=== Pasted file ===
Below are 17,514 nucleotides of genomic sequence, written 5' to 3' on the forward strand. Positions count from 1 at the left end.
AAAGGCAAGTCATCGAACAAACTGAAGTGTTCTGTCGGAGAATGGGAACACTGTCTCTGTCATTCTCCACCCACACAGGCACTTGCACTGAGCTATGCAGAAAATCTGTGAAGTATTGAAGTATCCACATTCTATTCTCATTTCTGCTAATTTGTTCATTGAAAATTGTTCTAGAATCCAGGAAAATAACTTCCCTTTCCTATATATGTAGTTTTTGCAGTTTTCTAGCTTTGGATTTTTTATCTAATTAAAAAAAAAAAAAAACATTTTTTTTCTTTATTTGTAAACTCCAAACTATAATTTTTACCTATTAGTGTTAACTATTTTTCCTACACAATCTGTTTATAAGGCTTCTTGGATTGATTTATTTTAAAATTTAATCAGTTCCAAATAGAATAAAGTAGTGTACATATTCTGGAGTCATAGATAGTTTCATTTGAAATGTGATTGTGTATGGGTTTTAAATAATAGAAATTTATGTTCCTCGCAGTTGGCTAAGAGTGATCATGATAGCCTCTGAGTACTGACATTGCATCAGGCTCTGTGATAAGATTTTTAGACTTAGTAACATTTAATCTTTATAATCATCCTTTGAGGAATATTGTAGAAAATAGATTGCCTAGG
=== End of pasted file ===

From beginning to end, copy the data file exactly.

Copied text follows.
Below are 17,514 nucleotides of genomic sequence, written 5' to 3' on the forward strand. Positions count from 1 at the left end.
AAAGGCAAGTCATCGAACAAACTGAAGTGTTCTGTCGGAGAATGGGAACACTGTCTCTGTCATTCTCCACCCACACAGGCACTTGCACTGAGCTATGCAGAAAATCTGTGAAGTATTGAAGTATCCACATTCTATTCTCATTTCTGCTAATTTGTTCATTGAAAATTGTTCTAGAATCCAGGAAAATAACTTCCCTTTCCTATATATGTAGTTTTTGCAGTTTTCTAGCTTTGGATTTTTTATCTAATTAAAAAAAAAAAAAAACATTTTTTTTCTTTATTTGTAAACTCCAAACTATAATTTTTACCTATTAGTGTTAACTATTTTTCCTACACAATCTGTTTATAAGGCTTCTTGGATTGATTTATTTTAAAATTTAATCAGTTCCAAATAGAATAAAGTAGTGTACATATTCTGGAGTCATAGATAGTTTCATTTGAAATGTGATTGTGTATGGGTTTTAAATAATAGAAATTTATGTTCCTCGCAGTTGGCTAAGAGTGATCATGATAGCCTCTGAGTACTGACATTGCATCAGGCTCTGTGATAAGATTTTTAGACTTAGTAACATTTAATCTTTATAATCATCCTTTGAGGAATATTGTAGAAAATAGATTGCCTAGG